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Learning skills: Reading effectively

Presents information and URLs on learning skills

Reading effectively

Reading effectively involves more than passing your eyes over text. Active reading ensures that you take meaning from and remember what you've read. For great tips on how to read effectively, please refer the University of Guelph's A Guide for University Learning and in particular, the section called "Learning from textbooks". You'll find information there about active reading, reading strategies, and other suggestions for how to have a successful reading experience. You'll also find links to a PDF or HTML version of the information at the bottom of the first page of the resource.

 

Practical tips:

The following information focuses on readings in textbooks, but the suggestions can apply to reading other types of materials:

  1. Reading and remembering information from textbooks can be challenging and requires your time and attention for optimal learning.
  2. Do your textbook readings before the class.
  3. Interact with textbook readings (i.e., ask yourself questions, make notes) to help you remember the material better.
  4. Try to do your textbook reading in a spot with few distractions and at a time when you feel wide awake and alert.
  5. Read for short periods of time with breaks.
  6. Try the SQ4R Method (Survey, Question, Read, Respond, Record & Review) to help improve your comprehension of textbook material.
  7. While highlighting may take less time than note taking, most students highlight too much. Aim to mark up only 10-15% of the content.
  8. Unlike highlighting, note taking allows you to integrate your textbook notes with your lecture notes.
  9. You'll understand and remember textbook content better if you write notes in your own words.
  10. For difficult texts, use a specialized dictionary, check out an introductory book on topic, read out loud, or try another text.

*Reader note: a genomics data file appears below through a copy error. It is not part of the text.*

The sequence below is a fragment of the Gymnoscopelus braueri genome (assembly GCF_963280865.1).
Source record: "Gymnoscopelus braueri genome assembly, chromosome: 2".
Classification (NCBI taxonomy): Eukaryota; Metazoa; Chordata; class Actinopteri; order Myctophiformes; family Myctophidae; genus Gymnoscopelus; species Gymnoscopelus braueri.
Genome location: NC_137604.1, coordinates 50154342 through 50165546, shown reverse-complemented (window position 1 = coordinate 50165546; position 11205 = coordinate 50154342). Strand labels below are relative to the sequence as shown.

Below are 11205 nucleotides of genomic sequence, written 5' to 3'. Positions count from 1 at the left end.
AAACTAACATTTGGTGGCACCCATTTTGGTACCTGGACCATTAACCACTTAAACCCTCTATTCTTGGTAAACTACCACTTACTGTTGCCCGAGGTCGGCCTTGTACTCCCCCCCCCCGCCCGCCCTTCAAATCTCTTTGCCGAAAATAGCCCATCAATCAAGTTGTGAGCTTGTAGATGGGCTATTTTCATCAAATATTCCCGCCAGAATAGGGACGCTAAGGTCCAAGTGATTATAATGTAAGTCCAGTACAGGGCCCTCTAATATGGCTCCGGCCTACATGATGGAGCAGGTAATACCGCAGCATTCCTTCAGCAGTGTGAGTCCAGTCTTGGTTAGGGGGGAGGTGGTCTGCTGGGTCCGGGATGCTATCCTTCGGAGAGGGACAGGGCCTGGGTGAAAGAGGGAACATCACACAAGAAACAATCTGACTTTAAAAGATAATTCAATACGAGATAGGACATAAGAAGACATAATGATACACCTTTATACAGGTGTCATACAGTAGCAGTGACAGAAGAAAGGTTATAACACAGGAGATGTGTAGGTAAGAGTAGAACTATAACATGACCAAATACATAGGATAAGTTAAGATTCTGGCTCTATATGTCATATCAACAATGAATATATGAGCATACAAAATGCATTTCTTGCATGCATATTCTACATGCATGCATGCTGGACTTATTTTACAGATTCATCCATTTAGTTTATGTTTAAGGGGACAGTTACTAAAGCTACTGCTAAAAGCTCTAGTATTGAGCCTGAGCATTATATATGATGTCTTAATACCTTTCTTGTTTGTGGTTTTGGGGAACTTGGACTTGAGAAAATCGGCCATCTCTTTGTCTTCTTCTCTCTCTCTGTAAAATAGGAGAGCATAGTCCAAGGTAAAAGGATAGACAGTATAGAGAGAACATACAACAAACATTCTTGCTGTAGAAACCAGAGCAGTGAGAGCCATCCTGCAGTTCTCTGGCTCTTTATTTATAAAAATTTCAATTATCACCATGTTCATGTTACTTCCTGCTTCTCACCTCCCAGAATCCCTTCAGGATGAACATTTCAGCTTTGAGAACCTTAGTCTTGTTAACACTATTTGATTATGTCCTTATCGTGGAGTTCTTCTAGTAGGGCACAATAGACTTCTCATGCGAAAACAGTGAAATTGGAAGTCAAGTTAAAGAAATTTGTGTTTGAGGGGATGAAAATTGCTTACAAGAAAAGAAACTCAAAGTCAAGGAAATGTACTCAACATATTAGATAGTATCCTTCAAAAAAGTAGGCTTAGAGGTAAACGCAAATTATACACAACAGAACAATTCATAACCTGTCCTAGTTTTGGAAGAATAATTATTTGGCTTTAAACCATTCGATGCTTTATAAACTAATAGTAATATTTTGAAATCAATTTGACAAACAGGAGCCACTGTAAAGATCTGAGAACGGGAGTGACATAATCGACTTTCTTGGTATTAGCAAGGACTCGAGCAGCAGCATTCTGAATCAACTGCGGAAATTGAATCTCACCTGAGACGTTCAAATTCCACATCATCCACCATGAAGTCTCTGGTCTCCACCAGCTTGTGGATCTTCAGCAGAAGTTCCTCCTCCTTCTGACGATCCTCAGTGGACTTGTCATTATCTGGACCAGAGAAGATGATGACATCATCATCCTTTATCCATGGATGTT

(Source: University of Guelph, Learning from Textbooks)

Also:

  • Do the required reading on a regular basis. Keep a weekly schedule.
  • Preview material to get an overview.  See how the chapter is organized.
  • Consider the author’s writing style and potential biases.
  • Use different reading speeds as appropriate. Pay attention to your attention.
  • Think of questions to answer as you read through the material.
  • Reflect on the material as you read.  How is it valuable?
  • Summarize what you have read. Note important points. Integrate with lecture notes or in text margins.
  • Take breaks. Set targets to work towards and break in-between.
  • Review your readings on a regular basis.
    (Source: Roberta Mason, RRU)

 

More information

Creative Commons

Information within this guide was adapted from the University of Guelph's A Guide to University Learning and from information provided by Roberta Mason, Associate Vice-President, Student and Academic Services, Royal Roads University. These materials are licensed under a Creative Commons Attribution-NonCommercial 3.0 United States License.